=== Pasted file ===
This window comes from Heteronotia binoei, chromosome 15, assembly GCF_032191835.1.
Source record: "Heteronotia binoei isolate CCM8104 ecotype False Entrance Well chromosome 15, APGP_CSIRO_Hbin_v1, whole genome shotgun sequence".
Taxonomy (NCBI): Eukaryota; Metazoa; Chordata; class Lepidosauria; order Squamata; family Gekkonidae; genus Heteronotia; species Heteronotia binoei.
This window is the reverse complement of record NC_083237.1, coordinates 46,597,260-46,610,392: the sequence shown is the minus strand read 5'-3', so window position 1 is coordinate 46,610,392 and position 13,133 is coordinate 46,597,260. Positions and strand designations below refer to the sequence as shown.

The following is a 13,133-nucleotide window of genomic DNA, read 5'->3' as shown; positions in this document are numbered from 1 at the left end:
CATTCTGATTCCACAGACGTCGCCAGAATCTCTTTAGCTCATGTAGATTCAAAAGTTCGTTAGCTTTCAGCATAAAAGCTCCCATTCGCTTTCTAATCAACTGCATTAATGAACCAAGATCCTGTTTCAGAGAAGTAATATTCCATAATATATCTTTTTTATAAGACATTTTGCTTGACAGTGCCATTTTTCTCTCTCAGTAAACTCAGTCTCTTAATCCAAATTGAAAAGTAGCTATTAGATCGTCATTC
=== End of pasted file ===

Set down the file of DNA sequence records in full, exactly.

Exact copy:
This window comes from Heteronotia binoei, chromosome 15, assembly GCF_032191835.1.
Source record: "Heteronotia binoei isolate CCM8104 ecotype False Entrance Well chromosome 15, APGP_CSIRO_Hbin_v1, whole genome shotgun sequence".
Taxonomy (NCBI): Eukaryota; Metazoa; Chordata; class Lepidosauria; order Squamata; family Gekkonidae; genus Heteronotia; species Heteronotia binoei.
This window is the reverse complement of record NC_083237.1, coordinates 46,597,260-46,610,392: the sequence shown is the minus strand read 5'-3', so window position 1 is coordinate 46,610,392 and position 13,133 is coordinate 46,597,260. Positions and strand designations below refer to the sequence as shown.

The following is a 13,133-nucleotide window of genomic DNA, read 5'->3' as shown; positions in this document are numbered from 1 at the left end:
CATTCTGATTCCACAGACGTCGCCAGAATCTCTTTAGCTCATGTAGATTCAAAAGTTCGTTAGCTTTCAGCATAAAAGCTCCCATTCGCTTTCTAATCAACTGCATTAATGAACCAAGATCCTGTTTCAGAGAAGTAATATTCCATAATATATCTTTTTTATAAGACATTTTGCTTGACAGTGCCATTTTTCTCTCTCAGTAAACTCAGTCTCTTAATCCAAATTGAAAAGTAGCTATTAGATCGTCATTC